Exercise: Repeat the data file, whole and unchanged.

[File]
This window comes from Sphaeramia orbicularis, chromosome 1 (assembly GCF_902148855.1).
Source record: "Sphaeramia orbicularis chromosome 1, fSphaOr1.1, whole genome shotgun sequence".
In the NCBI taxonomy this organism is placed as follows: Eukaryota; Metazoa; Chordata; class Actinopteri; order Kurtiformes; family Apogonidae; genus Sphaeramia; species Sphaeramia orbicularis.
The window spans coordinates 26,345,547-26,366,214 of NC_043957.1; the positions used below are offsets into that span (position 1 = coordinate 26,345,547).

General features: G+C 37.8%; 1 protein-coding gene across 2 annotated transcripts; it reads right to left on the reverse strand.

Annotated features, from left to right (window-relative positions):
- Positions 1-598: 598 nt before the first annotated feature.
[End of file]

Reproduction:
This window comes from Sphaeramia orbicularis, chromosome 1 (assembly GCF_902148855.1).
Source record: "Sphaeramia orbicularis chromosome 1, fSphaOr1.1, whole genome shotgun sequence".
In the NCBI taxonomy this organism is placed as follows: Eukaryota; Metazoa; Chordata; class Actinopteri; order Kurtiformes; family Apogonidae; genus Sphaeramia; species Sphaeramia orbicularis.
The window spans coordinates 26,345,547-26,366,214 of NC_043957.1; the positions used below are offsets into that span (position 1 = coordinate 26,345,547).

General features: G+C 37.8%; 1 protein-coding gene across 2 annotated transcripts; it reads right to left on the reverse strand.

Annotated features, from left to right (window-relative positions):
- Positions 1-598: 598 nt before the first annotated feature.